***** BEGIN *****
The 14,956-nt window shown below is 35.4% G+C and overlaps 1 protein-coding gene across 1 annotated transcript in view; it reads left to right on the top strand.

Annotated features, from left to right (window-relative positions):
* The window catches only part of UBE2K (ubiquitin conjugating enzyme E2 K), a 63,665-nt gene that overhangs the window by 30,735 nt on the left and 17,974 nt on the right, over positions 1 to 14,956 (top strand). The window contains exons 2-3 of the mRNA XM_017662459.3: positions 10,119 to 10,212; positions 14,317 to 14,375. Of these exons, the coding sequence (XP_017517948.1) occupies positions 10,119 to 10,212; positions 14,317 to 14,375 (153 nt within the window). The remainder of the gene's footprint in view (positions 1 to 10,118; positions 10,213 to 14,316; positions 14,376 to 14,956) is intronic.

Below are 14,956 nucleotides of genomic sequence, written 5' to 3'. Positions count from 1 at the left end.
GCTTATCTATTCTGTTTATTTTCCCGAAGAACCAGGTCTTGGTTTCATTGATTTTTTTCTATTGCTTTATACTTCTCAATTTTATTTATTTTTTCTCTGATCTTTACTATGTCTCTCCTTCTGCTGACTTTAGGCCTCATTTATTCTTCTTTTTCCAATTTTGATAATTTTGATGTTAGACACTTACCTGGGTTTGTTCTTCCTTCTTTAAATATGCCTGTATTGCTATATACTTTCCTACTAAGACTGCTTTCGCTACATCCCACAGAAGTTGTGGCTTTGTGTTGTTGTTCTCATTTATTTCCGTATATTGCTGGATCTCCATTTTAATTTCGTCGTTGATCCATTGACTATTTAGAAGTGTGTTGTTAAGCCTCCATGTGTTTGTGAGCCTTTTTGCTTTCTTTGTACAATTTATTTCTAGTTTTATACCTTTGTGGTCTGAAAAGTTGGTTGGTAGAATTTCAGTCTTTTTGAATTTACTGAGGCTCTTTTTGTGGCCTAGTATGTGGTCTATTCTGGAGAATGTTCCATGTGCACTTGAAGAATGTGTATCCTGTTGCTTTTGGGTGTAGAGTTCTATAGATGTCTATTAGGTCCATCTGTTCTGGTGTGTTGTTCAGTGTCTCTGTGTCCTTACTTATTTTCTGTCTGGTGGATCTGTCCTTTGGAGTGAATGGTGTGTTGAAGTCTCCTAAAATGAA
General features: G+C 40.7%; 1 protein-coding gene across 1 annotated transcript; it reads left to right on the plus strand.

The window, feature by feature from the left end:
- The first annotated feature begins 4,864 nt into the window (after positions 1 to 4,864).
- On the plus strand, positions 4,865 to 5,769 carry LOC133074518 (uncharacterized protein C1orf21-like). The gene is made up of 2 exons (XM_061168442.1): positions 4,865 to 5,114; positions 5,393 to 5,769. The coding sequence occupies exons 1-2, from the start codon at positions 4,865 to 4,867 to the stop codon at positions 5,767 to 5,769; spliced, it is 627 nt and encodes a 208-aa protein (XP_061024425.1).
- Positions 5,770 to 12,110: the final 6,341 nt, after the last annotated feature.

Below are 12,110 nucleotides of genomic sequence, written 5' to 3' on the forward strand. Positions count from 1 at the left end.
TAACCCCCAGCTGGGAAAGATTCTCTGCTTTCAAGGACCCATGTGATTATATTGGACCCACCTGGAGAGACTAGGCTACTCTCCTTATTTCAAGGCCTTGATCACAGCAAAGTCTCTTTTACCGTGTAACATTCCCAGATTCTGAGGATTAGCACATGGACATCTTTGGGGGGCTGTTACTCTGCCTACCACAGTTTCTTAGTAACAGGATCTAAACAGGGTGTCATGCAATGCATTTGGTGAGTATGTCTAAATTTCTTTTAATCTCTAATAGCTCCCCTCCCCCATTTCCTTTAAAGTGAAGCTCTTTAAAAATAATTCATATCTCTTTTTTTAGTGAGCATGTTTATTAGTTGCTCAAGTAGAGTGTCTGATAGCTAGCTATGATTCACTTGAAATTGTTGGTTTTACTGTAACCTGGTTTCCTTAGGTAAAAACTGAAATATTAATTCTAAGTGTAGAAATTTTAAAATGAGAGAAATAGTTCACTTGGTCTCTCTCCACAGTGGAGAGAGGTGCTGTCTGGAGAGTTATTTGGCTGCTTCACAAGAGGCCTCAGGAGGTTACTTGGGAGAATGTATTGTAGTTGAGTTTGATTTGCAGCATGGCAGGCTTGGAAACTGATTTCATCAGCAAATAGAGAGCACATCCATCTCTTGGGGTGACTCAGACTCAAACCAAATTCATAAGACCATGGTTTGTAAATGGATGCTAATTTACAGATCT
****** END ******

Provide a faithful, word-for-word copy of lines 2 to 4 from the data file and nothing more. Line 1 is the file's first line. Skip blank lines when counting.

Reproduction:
Annotated features, from left to right (window-relative positions):
* The window catches only part of UBE2K (ubiquitin conjugating enzyme E2 K), a 63,665-nt gene that overhangs the window by 30,735 nt on the left and 17,974 nt on the right, over positions 1 to 14,956 (top strand). The window contains exons 2-3 of the mRNA XM_017662459.3: positions 10,119 to 10,212; positions 14,317 to 14,375. Of these exons, the coding sequence (XP_017517948.1) occupies positions 10,119 to 10,212; positions 14,317 to 14,375 (153 nt within the window). The remainder of the gene's footprint in view (positions 1 to 10,118; positions 10,213 to 14,316; positions 14,376 to 14,956) is intronic.

Below are 14,956 nucleotides of genomic sequence, written 5' to 3'. Positions count from 1 at the left end.